- On May 6, the Connecticut House of Representatives approved a bill that will reinvent the state's waste and recycling practices.
- The bill will overhaul the state's outdated practice of landfilling and incinerating its waste and recyclables. The new legislation will make recycling a priority and sets a statewide goal to recycle or reuse 60% of its waste by 2024.
- The bill will rename the Connecticut Resources Recovery Authority, operator of a Hartford WTE facility, as the Materials Innovation and Recycling Authority. As reported by NBC Connecticut, a new non-profit council is considering redeveloping the plant, which has succumbed to lower energy prices.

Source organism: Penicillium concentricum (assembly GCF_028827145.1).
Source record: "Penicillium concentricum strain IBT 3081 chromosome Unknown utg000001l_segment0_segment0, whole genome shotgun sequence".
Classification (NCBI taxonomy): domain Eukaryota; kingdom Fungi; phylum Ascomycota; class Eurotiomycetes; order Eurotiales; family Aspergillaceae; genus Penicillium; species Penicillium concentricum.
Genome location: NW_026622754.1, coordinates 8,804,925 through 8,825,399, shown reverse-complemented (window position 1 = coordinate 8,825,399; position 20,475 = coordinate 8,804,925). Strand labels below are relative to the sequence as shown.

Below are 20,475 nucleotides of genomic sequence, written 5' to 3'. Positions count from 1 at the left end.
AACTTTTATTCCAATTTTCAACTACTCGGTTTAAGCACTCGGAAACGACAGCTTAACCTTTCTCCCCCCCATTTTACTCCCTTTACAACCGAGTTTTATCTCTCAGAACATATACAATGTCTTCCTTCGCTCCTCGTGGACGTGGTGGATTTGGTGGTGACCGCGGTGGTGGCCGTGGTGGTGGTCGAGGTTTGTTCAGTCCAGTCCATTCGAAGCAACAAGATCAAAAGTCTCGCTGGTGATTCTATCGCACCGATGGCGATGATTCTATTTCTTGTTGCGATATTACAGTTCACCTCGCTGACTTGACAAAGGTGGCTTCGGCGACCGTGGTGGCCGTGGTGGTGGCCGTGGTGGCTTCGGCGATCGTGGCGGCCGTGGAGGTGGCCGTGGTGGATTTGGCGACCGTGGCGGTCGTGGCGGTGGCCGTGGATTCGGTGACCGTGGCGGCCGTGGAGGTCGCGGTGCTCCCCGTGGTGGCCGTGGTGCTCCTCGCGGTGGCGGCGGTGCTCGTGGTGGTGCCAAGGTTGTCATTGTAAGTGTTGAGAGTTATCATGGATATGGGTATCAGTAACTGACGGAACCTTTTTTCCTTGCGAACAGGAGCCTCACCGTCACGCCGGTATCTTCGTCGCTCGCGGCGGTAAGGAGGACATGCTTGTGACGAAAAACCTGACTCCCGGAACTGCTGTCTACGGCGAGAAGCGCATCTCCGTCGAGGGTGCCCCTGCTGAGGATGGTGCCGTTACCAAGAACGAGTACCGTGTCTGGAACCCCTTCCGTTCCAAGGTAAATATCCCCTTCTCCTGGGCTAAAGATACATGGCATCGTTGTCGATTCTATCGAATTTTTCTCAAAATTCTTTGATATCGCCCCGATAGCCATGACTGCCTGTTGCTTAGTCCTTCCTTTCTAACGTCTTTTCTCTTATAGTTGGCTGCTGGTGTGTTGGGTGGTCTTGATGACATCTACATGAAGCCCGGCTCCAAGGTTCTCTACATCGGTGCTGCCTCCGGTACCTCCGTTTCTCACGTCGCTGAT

Connecticut is pushing ahead in an attempt to modernize its approach to waste and recycling. This is a step toward reaching its environmental goals. In May of 2013, Connecticut became one of the first states to pass a mattress recycling bill into law in an effort to reduce illegally-dumped mattresses littering the state. A separate law addressed the recycling of these bulky items, and put a stewardship program in place. According to NBC Connecticut, the governor's office estimates that raising the recycling rate from 24.8% to 40% could save the state $35 million per year.